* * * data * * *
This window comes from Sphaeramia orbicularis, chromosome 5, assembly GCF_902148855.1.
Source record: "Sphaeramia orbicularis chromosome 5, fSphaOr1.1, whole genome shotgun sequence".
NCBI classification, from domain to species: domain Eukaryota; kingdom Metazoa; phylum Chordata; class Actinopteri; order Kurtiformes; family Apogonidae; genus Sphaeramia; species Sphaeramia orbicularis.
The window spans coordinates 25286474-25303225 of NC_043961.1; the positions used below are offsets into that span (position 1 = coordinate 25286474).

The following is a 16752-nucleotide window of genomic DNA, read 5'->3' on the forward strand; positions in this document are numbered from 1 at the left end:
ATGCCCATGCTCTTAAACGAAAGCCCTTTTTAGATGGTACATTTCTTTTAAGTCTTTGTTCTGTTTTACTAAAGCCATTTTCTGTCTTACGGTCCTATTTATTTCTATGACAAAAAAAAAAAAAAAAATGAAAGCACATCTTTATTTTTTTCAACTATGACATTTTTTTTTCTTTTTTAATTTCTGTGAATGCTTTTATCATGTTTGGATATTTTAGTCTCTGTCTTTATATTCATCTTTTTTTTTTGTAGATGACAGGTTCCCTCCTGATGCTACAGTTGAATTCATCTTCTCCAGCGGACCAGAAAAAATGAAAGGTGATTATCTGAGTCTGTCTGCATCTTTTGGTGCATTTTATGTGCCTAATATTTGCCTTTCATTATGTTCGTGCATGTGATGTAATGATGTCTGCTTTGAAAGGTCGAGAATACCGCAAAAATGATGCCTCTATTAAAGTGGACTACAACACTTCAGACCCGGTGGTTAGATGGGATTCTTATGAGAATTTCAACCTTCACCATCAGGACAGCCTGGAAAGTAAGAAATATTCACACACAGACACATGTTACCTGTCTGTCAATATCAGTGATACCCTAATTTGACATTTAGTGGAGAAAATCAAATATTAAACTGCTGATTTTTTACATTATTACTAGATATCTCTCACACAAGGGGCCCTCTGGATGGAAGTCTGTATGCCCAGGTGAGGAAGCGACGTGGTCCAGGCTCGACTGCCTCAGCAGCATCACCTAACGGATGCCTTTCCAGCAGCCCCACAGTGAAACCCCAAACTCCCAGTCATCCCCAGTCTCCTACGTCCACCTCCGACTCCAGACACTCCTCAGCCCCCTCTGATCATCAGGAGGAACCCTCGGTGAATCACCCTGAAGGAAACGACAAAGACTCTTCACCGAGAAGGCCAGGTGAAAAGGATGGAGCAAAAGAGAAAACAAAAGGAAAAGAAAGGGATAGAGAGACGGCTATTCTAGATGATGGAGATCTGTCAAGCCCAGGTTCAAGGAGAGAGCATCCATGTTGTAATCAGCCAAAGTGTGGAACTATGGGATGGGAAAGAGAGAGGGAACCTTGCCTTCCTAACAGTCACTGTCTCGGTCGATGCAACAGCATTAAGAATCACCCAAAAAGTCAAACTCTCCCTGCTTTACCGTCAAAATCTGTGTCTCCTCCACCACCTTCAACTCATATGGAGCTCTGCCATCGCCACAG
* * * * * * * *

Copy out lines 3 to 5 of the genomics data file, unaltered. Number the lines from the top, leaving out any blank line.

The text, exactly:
NCBI classification, from domain to species: domain Eukaryota; kingdom Metazoa; phylum Chordata; class Actinopteri; order Kurtiformes; family Apogonidae; genus Sphaeramia; species Sphaeramia orbicularis.
The window spans coordinates 25286474-25303225 of NC_043961.1; the positions used below are offsets into that span (position 1 = coordinate 25286474).

The following is a 16752-nucleotide window of genomic DNA, read 5'->3' on the forward strand; positions in this document are numbered from 1 at the left end: